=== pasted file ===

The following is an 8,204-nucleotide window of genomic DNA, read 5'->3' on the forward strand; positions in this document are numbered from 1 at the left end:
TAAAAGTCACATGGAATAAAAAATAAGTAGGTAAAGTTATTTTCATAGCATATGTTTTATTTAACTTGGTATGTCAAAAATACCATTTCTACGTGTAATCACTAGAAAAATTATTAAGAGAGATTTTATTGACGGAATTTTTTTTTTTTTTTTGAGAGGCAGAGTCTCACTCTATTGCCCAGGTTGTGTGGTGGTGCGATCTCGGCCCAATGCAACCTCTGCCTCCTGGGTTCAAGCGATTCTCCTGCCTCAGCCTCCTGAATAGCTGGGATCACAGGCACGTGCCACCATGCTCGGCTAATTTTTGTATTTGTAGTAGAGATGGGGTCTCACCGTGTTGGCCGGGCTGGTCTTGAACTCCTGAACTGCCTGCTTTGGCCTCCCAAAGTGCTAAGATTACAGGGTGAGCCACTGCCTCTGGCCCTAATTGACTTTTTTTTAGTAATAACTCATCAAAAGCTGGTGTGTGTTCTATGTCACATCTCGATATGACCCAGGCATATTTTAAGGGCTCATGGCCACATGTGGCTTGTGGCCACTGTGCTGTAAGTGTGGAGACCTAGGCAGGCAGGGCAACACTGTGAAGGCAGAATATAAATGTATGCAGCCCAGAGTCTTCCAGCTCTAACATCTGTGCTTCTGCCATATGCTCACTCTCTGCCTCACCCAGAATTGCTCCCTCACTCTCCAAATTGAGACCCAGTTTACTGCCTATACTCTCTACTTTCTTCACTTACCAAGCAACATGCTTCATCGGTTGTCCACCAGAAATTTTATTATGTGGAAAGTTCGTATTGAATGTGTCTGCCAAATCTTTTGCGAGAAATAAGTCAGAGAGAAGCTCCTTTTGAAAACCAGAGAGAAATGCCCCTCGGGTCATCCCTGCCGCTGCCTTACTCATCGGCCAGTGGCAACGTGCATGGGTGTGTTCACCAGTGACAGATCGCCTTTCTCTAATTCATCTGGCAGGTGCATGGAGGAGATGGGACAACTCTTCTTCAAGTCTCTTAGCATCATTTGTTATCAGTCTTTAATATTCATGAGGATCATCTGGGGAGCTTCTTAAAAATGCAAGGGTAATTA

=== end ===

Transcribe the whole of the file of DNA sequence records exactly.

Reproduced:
The following is an 8,204-nucleotide window of genomic DNA, read 5'->3' on the forward strand; positions in this document are numbered from 1 at the left end:
TAAAAGTCACATGGAATAAAAAATAAGTAGGTAAAGTTATTTTCATAGCATATGTTTTATTTAACTTGGTATGTCAAAAATACCATTTCTACGTGTAATCACTAGAAAAATTATTAAGAGAGATTTTATTGACGGAATTTTTTTTTTTTTTTTGAGAGGCAGAGTCTCACTCTATTGCCCAGGTTGTGTGGTGGTGCGATCTCGGCCCAATGCAACCTCTGCCTCCTGGGTTCAAGCGATTCTCCTGCCTCAGCCTCCTGAATAGCTGGGATCACAGGCACGTGCCACCATGCTCGGCTAATTTTTGTATTTGTAGTAGAGATGGGGTCTCACCGTGTTGGCCGGGCTGGTCTTGAACTCCTGAACTGCCTGCTTTGGCCTCCCAAAGTGCTAAGATTACAGGGTGAGCCACTGCCTCTGGCCCTAATTGACTTTTTTTTAGTAATAACTCATCAAAAGCTGGTGTGTGTTCTATGTCACATCTCGATATGACCCAGGCATATTTTAAGGGCTCATGGCCACATGTGGCTTGTGGCCACTGTGCTGTAAGTGTGGAGACCTAGGCAGGCAGGGCAACACTGTGAAGGCAGAATATAAATGTATGCAGCCCAGAGTCTTCCAGCTCTAACATCTGTGCTTCTGCCATATGCTCACTCTCTGCCTCACCCAGAATTGCTCCCTCACTCTCCAAATTGAGACCCAGTTTACTGCCTATACTCTCTACTTTCTTCACTTACCAAGCAACATGCTTCATCGGTTGTCCACCAGAAATTTTATTATGTGGAAAGTTCGTATTGAATGTGTCTGCCAAATCTTTTGCGAGAAATAAGTCAGAGAGAAGCTCCTTTTGAAAACCAGAGAGAAATGCCCCTCGGGTCATCCCTGCCGCTGCCTTACTCATCGGCCAGTGGCAACGTGCATGGGTGTGTTCACCAGTGACAGATCGCCTTTCTCTAATTCATCTGGCAGGTGCATGGAGGAGATGGGACAACTCTTCTTCAAGTCTCTTAGCATCATTTGTTATCAGTCTTTAATATTCATGAGGATCATCTGGGGAGCTTCTTAAAAATGCAAGGGTAATTA